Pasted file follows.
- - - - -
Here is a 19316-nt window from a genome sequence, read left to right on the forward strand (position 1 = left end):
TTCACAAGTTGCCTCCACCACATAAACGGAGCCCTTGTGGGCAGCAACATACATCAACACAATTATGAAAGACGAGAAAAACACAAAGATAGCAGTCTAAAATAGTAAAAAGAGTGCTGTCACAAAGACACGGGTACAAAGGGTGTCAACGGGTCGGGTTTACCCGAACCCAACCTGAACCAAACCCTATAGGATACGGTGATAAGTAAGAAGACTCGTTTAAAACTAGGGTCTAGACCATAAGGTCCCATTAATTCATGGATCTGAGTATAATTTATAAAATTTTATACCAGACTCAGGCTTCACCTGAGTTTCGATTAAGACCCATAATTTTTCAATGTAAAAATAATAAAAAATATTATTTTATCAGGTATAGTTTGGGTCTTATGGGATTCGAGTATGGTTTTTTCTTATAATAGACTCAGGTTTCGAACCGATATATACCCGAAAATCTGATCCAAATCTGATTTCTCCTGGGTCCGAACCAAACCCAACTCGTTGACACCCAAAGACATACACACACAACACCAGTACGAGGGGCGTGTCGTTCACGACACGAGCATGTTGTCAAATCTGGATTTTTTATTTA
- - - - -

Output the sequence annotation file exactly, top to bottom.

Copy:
Here is a 19316-nt window from a genome sequence, read left to right on the forward strand (position 1 = left end):
TTCACAAGTTGCCTCCACCACATAAACGGAGCCCTTGTGGGCAGCAACATACATCAACACAATTATGAAAGACGAGAAAAACACAAAGATAGCAGTCTAAAATAGTAAAAAGAGTGCTGTCACAAAGACACGGGTACAAAGGGTGTCAACGGGTCGGGTTTACCCGAACCCAACCTGAACCAAACCCTATAGGATACGGTGATAAGTAAGAAGACTCGTTTAAAACTAGGGTCTAGACCATAAGGTCCCATTAATTCATGGATCTGAGTATAATTTATAAAATTTTATACCAGACTCAGGCTTCACCTGAGTTTCGATTAAGACCCATAATTTTTCAATGTAAAAATAATAAAAAATATTATTTTATCAGGTATAGTTTGGGTCTTATGGGATTCGAGTATGGTTTTTTCTTATAATAGACTCAGGTTTCGAACCGATATATACCCGAAAATCTGATCCAAATCTGATTTCTCCTGGGTCCGAACCAAACCCAACTCGTTGACACCCAAAGACATACACACACAACACCAGTACGAGGGGCGTGTCGTTCACGACACGAGCATGTTGTCAAATCTGGATTTTTTATTTA